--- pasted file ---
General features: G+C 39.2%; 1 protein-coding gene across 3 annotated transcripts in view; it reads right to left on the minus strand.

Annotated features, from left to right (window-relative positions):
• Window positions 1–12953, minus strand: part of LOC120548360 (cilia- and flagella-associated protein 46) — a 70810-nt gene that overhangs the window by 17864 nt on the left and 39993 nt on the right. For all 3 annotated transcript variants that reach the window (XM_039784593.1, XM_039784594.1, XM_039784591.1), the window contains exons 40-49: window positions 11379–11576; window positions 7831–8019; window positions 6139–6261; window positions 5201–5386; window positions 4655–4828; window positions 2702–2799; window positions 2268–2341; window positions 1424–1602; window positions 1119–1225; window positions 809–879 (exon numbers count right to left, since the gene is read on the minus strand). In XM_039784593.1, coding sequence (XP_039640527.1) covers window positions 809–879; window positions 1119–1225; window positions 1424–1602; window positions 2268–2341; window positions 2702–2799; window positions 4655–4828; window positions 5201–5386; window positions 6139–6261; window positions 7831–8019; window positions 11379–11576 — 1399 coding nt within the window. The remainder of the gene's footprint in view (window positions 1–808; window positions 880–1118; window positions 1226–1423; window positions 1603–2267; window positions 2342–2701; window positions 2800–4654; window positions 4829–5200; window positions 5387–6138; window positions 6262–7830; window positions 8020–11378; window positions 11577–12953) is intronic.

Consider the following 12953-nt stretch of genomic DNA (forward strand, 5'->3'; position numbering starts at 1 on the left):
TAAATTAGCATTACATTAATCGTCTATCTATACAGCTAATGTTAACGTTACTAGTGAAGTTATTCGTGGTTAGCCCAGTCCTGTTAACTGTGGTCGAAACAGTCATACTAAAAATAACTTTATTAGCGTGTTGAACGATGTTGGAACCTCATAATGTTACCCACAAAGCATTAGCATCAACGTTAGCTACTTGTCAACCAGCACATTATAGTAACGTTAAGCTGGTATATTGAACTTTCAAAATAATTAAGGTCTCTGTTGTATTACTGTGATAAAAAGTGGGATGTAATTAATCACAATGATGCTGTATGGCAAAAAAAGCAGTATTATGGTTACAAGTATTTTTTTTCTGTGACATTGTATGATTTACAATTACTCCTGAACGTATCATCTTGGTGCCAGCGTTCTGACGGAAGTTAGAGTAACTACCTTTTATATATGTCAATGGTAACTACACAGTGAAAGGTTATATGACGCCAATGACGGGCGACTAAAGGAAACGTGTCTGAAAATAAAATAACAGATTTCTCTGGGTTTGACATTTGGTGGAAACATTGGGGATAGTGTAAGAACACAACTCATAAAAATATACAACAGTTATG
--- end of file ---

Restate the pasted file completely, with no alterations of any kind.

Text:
General features: G+C 39.2%; 1 protein-coding gene across 3 annotated transcripts in view; it reads right to left on the minus strand.

Annotated features, from left to right (window-relative positions):
• Window positions 1–12953, minus strand: part of LOC120548360 (cilia- and flagella-associated protein 46) — a 70810-nt gene that overhangs the window by 17864 nt on the left and 39993 nt on the right. For all 3 annotated transcript variants that reach the window (XM_039784593.1, XM_039784594.1, XM_039784591.1), the window contains exons 40-49: window positions 11379–11576; window positions 7831–8019; window positions 6139–6261; window positions 5201–5386; window positions 4655–4828; window positions 2702–2799; window positions 2268–2341; window positions 1424–1602; window positions 1119–1225; window positions 809–879 (exon numbers count right to left, since the gene is read on the minus strand). In XM_039784593.1, coding sequence (XP_039640527.1) covers window positions 809–879; window positions 1119–1225; window positions 1424–1602; window positions 2268–2341; window positions 2702–2799; window positions 4655–4828; window positions 5201–5386; window positions 6139–6261; window positions 7831–8019; window positions 11379–11576 — 1399 coding nt within the window. The remainder of the gene's footprint in view (window positions 1–808; window positions 880–1118; window positions 1226–1423; window positions 1603–2267; window positions 2342–2701; window positions 2800–4654; window positions 4829–5200; window positions 5387–6138; window positions 6262–7830; window positions 8020–11378; window positions 11577–12953) is intronic.

Consider the following 12953-nt stretch of genomic DNA (forward strand, 5'->3'; position numbering starts at 1 on the left):
TAAATTAGCATTACATTAATCGTCTATCTATACAGCTAATGTTAACGTTACTAGTGAAGTTATTCGTGGTTAGCCCAGTCCTGTTAACTGTGGTCGAAACAGTCATACTAAAAATAACTTTATTAGCGTGTTGAACGATGTTGGAACCTCATAATGTTACCCACAAAGCATTAGCATCAACGTTAGCTACTTGTCAACCAGCACATTATAGTAACGTTAAGCTGGTATATTGAACTTTCAAAATAATTAAGGTCTCTGTTGTATTACTGTGATAAAAAGTGGGATGTAATTAATCACAATGATGCTGTATGGCAAAAAAAGCAGTATTATGGTTACAAGTATTTTTTTTCTGTGACATTGTATGATTTACAATTACTCCTGAACGTATCATCTTGGTGCCAGCGTTCTGACGGAAGTTAGAGTAACTACCTTTTATATATGTCAATGGTAACTACACAGTGAAAGGTTATATGACGCCAATGACGGGCGACTAAAGGAAACGTGTCTGAAAATAAAATAACAGATTTCTCTGGGTTTGACATTTGGTGGAAACATTGGGGATAGTGTAAGAACACAACTCATAAAAATATACAACAGTTATG